De Blasio: "It's a Very Bad Situation" in NYC Jails | NBC New York

De Blasio: "It's a Very Bad Situation" in NYC Jails



    Under pressure from a federal prosecutor, Mayor Bill de Blasio promised Tuesday to act quickly to enact meaningful reforms to New York City's troubled jail system, calling it a "very bad situation" that was years in the making.

    De Blasio's responded a day after U.S. Attorney Preet Bharara took the unusual step of warning he may take legal action to force New York City to fix problems identified in a scathing federal review of the city's youth jails. It found them to be extremely violent, unsafe and controlled by guards who rule through "rampant use of unnecessary and excessive force."

    Mother of Rikers Inmate Who "Baked to Death" in Hot Cell to Sue for $25 Million

    [NY] Mother of Rikers Inmate Who "Baked to Death" in Hot Cell to Sue for $25 Million
    The mother of a mentally ill, homeless veteran who was found dead in a 100-degree Rikers jail cell that overheated due to an equipment malfunction in February plans to file a $25 million wrongful death lawsuit against the city. News 4's Lori Bordonaro has more.
    (Published Friday, May 16, 2014)

    "We inherited an incredibly problematic situation at Rikers Island," the mayor said, referring to the 10-jail facility that houses the vast majority of the 11,500 daily city inmates. "One thing we'll always do is tell you very bluntly how bad it is: It's a very bad situation."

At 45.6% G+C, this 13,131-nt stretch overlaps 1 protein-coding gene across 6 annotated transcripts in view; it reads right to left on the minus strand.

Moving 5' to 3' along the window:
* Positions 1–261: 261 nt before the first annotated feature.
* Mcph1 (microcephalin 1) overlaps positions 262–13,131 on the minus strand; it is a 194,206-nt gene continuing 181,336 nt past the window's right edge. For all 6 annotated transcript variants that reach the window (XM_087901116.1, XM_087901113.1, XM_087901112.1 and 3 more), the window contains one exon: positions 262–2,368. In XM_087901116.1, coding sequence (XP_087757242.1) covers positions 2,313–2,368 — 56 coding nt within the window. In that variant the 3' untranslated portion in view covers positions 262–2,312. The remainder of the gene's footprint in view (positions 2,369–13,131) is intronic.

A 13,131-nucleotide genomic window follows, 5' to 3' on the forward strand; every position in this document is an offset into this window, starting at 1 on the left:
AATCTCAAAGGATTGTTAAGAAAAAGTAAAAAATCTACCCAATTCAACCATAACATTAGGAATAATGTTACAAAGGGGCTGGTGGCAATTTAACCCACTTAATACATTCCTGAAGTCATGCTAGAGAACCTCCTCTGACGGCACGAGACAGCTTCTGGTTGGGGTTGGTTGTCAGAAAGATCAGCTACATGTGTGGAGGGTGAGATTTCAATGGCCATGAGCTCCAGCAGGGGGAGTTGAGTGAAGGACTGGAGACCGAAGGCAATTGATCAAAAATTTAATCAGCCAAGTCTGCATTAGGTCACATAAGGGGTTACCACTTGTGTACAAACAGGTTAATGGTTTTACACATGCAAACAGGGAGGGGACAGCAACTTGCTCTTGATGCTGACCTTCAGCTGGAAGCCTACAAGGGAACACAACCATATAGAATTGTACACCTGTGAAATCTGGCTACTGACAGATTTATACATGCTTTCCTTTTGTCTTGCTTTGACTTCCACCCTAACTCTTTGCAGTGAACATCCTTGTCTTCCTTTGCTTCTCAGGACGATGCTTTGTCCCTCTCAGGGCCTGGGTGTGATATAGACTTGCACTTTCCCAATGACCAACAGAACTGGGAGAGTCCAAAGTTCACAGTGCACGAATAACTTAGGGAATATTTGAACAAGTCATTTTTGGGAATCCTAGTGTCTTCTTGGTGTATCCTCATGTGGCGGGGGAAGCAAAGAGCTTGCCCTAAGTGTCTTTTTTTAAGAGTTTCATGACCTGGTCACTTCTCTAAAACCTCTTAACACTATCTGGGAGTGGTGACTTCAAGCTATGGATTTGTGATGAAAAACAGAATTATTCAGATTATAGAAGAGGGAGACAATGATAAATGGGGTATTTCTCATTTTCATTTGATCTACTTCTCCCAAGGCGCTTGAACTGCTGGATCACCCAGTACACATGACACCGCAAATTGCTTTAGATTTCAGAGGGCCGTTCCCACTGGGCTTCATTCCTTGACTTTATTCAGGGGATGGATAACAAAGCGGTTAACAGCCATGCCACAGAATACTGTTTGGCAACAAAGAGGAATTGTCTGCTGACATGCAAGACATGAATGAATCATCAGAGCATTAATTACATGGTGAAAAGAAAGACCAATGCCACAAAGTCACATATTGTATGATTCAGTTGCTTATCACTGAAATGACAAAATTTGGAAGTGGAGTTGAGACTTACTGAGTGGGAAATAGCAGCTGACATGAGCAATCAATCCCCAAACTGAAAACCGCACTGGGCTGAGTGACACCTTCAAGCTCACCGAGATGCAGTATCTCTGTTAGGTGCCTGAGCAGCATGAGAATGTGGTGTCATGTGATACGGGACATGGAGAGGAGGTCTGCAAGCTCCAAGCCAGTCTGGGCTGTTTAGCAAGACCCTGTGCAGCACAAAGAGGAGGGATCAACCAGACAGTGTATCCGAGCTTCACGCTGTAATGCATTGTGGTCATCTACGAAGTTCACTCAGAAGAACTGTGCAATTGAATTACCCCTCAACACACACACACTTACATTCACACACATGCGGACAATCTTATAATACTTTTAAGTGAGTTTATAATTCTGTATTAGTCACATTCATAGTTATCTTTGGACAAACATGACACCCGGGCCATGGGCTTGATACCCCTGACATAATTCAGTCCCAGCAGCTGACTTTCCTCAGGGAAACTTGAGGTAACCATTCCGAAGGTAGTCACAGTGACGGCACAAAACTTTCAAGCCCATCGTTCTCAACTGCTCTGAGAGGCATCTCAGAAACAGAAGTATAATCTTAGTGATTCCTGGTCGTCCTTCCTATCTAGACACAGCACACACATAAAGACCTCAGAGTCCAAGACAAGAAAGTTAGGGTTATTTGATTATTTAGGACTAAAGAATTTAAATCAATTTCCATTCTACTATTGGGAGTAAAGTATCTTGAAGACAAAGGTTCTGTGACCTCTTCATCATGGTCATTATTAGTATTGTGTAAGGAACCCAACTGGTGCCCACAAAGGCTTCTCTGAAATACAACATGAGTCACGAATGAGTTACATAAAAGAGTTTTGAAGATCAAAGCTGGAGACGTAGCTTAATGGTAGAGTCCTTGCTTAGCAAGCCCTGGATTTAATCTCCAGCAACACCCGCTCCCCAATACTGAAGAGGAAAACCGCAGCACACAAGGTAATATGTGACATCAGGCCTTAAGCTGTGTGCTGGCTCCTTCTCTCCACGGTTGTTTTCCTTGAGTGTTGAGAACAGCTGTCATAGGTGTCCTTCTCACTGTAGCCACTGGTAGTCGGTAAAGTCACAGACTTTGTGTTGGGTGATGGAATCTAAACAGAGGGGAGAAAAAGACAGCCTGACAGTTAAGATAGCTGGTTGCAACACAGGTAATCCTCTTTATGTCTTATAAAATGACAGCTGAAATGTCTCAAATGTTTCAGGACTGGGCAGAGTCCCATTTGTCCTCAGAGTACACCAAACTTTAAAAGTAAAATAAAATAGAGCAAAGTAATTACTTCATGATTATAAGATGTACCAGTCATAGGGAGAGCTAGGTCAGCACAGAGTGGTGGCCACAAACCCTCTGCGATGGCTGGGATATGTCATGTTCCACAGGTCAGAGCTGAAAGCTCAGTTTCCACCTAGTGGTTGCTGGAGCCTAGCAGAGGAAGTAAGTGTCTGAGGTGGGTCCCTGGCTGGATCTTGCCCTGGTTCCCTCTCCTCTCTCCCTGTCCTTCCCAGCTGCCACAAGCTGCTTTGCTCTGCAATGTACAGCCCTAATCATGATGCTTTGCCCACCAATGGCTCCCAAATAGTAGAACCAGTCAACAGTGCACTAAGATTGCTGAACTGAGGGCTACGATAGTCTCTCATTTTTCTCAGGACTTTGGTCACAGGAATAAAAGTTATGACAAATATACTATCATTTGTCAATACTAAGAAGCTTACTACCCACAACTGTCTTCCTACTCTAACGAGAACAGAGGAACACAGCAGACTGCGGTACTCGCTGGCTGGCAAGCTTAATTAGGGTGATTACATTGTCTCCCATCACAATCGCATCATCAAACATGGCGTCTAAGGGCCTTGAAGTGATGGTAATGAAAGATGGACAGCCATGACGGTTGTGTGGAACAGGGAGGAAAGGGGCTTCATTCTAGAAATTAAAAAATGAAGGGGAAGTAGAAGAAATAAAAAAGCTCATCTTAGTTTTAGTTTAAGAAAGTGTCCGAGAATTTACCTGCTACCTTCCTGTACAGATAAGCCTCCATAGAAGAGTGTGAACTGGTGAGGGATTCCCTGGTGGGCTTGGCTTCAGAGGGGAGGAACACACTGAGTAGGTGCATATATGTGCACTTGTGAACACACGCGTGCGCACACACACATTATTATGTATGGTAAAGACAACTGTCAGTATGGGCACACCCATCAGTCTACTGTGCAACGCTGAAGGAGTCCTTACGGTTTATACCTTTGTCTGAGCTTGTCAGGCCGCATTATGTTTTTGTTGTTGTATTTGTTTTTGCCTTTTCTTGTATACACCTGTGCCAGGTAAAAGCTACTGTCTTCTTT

Bharara's critical review last month followed a series of stories by The Associated Press and others detailing violent conditions and the maltreatment of mentally ill inmates on Rikers. The prosecutor had given the city 49 days to respond to recommendations made in his report. That period elapsed Monday.

    On Tuesday, de Blasio vowed to continue to act swiftly to remedy the problems. He pointed to the appointment of a reform-minded corrections commissioner, Joseph Ponte, and the allotment of $32.5 million in the budget to improve security and better treat mentally ill inmates, who now make up about 40 percent of the inmate population.

    "I am clear and sober about the fact that this is a very thorny situation, years in the making, that we have to undo as quickly as possible," he said.